As its own distinct subgenre within the realm of creature features, shark movies are a ton of fun and play by their own rules. Even though the life of sharks in cinema began with the true terror of Jaws, when we think of shark films now we’re more likely to conjure up titles like Sharknado, The Meg, or Sharktopus. It takes very little to create a perfect shark film, you need bikini babes, the easy vibes of a coastal setting, and gratuitous underwater shots before the water clouds red with blood.

Shark movies can be widely enjoyed, even with lowered expectations, which unfortunately is not enough to save OUIJA SHARK. OUIJA SHARK, despite its fun premise, couldn’t quite carry those basic and essential elements of a good shark film. This left the final product to feel scattered and hollow. Which is a real shame, because the idea is solid.

OUIJA SHARK is directed by Scott Patrick and stars John Migliore, Robin Hodge, Christina Roman, and Zoe Towne. In OUIJA SHARK, a group of teens accidentally summon a man-eating ghost shark when playing with a spirit board that washes up on the beach. Terror ensures and an occult specialist must confront the shark to rid the world of this supernatural threat.

I have a sneaking suspicion that OUIJA SHARK was a title before it was a fully fleshed concept. There’s a lot of promise to the idea of OUIJA SHARK but the execution is lacking. A major issue with the film is the meandering of the script. Things just happen in a way that doesn’t really make sense or fit together into a cohesive plot. Maybe OUIJA SHARK would have done better as a short film?

There’s a lot of grace and forgiveness that can be extended to OUIJA SHARK, since the subgenre of shark horror bends towards parody and comedy. Where that grace starts to run out is when OUIJA SHARK starts to blend the lines between comedy and true horror. It’s very hard to tell whether or not the film is playing with its concept or taking itself too seriously. That’s a problem that goes all the way down to the roots.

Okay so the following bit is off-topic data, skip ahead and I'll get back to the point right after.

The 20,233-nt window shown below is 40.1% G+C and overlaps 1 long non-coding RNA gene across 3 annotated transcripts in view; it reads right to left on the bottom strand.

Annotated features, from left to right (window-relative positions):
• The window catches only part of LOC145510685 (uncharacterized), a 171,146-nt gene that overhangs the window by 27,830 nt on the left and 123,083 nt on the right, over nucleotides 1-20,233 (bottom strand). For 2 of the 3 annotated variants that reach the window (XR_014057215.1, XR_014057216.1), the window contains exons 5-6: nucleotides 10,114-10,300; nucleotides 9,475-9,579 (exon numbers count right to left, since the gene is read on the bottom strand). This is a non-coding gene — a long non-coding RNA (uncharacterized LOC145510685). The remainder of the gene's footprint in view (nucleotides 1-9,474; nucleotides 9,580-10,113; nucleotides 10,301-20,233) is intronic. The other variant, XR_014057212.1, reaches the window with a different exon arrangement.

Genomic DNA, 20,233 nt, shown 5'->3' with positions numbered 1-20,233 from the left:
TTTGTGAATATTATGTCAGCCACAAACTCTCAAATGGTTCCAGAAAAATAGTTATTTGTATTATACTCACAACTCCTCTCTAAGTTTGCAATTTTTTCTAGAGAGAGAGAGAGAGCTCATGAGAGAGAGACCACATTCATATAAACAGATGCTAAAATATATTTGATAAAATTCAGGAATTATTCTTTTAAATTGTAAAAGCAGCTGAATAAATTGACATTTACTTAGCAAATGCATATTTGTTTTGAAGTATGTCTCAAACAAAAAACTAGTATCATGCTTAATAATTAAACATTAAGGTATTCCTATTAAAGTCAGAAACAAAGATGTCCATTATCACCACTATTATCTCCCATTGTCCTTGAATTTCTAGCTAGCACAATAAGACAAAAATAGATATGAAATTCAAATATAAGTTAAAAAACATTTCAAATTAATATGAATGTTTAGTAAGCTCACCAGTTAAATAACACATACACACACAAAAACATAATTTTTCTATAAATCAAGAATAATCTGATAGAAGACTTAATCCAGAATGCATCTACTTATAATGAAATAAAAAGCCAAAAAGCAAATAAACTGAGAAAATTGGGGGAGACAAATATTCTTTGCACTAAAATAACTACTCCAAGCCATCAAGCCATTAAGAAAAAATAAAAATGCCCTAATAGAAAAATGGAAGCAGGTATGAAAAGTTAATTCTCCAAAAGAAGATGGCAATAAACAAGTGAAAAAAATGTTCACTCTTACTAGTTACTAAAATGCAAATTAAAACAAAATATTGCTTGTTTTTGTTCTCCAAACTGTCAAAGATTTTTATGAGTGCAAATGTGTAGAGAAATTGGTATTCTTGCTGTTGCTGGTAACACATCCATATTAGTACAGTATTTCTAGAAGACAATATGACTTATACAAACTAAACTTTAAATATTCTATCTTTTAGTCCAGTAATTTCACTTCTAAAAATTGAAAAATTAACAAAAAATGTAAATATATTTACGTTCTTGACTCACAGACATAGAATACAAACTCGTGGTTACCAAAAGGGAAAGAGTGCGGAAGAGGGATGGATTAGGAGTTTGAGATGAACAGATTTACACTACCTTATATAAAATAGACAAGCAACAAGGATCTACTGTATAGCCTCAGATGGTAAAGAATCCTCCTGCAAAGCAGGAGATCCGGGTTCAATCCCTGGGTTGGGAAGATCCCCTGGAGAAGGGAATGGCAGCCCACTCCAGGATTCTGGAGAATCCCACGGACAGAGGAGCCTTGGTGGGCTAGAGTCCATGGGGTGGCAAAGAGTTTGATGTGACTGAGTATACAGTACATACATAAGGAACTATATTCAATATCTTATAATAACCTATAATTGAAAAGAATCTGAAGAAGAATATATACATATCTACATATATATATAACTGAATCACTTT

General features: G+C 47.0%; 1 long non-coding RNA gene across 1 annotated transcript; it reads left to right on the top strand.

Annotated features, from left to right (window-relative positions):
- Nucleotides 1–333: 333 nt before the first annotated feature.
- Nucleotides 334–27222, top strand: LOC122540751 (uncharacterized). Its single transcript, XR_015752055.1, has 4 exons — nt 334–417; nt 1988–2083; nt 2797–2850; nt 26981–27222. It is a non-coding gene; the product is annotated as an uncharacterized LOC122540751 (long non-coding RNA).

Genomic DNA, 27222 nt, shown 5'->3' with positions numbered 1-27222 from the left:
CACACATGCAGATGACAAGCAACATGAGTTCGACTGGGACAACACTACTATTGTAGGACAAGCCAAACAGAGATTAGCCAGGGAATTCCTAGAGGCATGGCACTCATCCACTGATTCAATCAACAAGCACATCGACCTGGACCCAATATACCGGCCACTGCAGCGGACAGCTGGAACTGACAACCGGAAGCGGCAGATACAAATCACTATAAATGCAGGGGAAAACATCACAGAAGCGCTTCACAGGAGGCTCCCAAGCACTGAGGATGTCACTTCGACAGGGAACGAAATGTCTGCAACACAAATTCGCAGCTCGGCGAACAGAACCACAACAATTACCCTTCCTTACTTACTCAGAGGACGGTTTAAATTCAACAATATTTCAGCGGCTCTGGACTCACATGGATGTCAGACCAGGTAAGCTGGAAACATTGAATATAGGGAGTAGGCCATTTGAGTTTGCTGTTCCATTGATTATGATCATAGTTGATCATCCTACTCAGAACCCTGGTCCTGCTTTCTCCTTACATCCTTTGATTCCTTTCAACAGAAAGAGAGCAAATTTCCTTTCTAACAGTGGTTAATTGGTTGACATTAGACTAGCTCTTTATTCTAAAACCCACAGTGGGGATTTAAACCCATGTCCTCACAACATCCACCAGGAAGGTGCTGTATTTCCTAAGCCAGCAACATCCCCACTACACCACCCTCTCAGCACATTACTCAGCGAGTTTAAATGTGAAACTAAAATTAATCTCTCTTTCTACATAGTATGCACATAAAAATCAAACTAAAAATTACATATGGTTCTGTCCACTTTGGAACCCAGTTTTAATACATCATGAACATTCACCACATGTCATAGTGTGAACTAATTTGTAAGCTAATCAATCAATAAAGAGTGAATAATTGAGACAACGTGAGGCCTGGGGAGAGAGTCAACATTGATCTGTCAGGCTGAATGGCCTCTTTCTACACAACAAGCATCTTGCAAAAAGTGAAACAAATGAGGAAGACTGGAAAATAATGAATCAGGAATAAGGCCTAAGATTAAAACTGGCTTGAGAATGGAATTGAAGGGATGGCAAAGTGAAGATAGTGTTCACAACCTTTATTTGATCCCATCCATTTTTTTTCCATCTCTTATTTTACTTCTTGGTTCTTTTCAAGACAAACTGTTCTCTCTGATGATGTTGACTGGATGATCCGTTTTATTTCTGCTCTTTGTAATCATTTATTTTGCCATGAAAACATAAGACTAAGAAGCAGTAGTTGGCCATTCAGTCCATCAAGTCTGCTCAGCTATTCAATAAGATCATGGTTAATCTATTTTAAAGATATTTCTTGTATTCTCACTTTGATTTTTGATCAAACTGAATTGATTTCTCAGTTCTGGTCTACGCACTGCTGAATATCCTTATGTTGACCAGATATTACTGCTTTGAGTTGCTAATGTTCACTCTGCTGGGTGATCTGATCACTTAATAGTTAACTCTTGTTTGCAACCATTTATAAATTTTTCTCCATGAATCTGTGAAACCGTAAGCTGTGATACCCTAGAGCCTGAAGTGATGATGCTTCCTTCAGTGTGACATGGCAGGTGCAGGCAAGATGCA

As mentioned previously, solutions and situations come out of nowhere. The third act of OUIJA SHARK was incredibly disorganized and rushed. The viewer has no idea where these motivations and actions are coming from and the whole thing feels like a mad dash to wrap things up. Again, this is a real shame because an opportunity to play a situation for fun is ruined by being too hasty.

A high point of OUIJA SHARK is its ensemble cast. Everyone looks like they are having a lot of fun and are bringing a light-hearted optimism to the entire film. Chemistry is a hard thing to get right and this group does quite well.

I won’t spend too much time on the criticism but would like to put in a note for future filmmakers. President Trump is low-hanging fruit when it comes to writing an indie villain. We can do better. The joke doesn’t land when reality and satire are one in the same.

OUIJA SHARK is an awesome idea that suffers from basic flaws in the script. The charm of its rough edges is wasted when the film tries to take itself too seriously. A meandering story that only discovers what it’s about when there isn’t enough time to win the audience over.

OUIJA SHARK is now available on DVD and VOD.

Caitlin Kennedy
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